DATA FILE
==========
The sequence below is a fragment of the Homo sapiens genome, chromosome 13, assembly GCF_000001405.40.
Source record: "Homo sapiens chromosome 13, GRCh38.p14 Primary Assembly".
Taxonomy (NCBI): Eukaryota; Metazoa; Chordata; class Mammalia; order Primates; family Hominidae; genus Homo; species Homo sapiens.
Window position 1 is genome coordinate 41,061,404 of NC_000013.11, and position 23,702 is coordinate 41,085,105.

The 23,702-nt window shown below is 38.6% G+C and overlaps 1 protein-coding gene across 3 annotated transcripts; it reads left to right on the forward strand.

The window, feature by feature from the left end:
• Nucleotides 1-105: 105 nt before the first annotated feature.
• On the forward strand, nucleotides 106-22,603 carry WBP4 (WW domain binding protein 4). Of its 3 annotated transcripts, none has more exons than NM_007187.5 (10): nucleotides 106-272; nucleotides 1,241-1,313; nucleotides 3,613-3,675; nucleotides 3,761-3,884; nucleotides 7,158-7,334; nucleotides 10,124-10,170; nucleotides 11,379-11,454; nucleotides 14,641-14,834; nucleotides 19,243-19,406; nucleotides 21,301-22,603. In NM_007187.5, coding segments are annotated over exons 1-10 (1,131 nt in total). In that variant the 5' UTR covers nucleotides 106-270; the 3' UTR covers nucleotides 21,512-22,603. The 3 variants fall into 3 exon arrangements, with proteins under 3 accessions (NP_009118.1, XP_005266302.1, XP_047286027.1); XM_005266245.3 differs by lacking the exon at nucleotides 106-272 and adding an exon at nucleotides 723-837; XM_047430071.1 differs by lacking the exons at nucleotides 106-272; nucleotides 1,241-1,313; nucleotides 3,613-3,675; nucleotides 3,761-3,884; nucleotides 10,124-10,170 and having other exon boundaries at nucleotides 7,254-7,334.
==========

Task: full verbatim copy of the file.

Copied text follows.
The sequence below is a fragment of the Homo sapiens genome, chromosome 13, assembly GCF_000001405.40.
Source record: "Homo sapiens chromosome 13, GRCh38.p14 Primary Assembly".
Taxonomy (NCBI): Eukaryota; Metazoa; Chordata; class Mammalia; order Primates; family Hominidae; genus Homo; species Homo sapiens.
Window position 1 is genome coordinate 41,061,404 of NC_000013.11, and position 23,702 is coordinate 41,085,105.

The 23,702-nt window shown below is 38.6% G+C and overlaps 1 protein-coding gene across 3 annotated transcripts; it reads left to right on the forward strand.

The window, feature by feature from the left end:
• Nucleotides 1-105: 105 nt before the first annotated feature.
• On the forward strand, nucleotides 106-22,603 carry WBP4 (WW domain binding protein 4). Of its 3 annotated transcripts, none has more exons than NM_007187.5 (10): nucleotides 106-272; nucleotides 1,241-1,313; nucleotides 3,613-3,675; nucleotides 3,761-3,884; nucleotides 7,158-7,334; nucleotides 10,124-10,170; nucleotides 11,379-11,454; nucleotides 14,641-14,834; nucleotides 19,243-19,406; nucleotides 21,301-22,603. In NM_007187.5, coding segments are annotated over exons 1-10 (1,131 nt in total). In that variant the 5' UTR covers nucleotides 106-270; the 3' UTR covers nucleotides 21,512-22,603. The 3 variants fall into 3 exon arrangements, with proteins under 3 accessions (NP_009118.1, XP_005266302.1, XP_047286027.1); XM_005266245.3 differs by lacking the exon at nucleotides 106-272 and adding an exon at nucleotides 723-837; XM_047430071.1 differs by lacking the exons at nucleotides 106-272; nucleotides 1,241-1,313; nucleotides 3,613-3,675; nucleotides 3,761-3,884; nucleotides 10,124-10,170 and having other exon boundaries at nucleotides 7,254-7,334.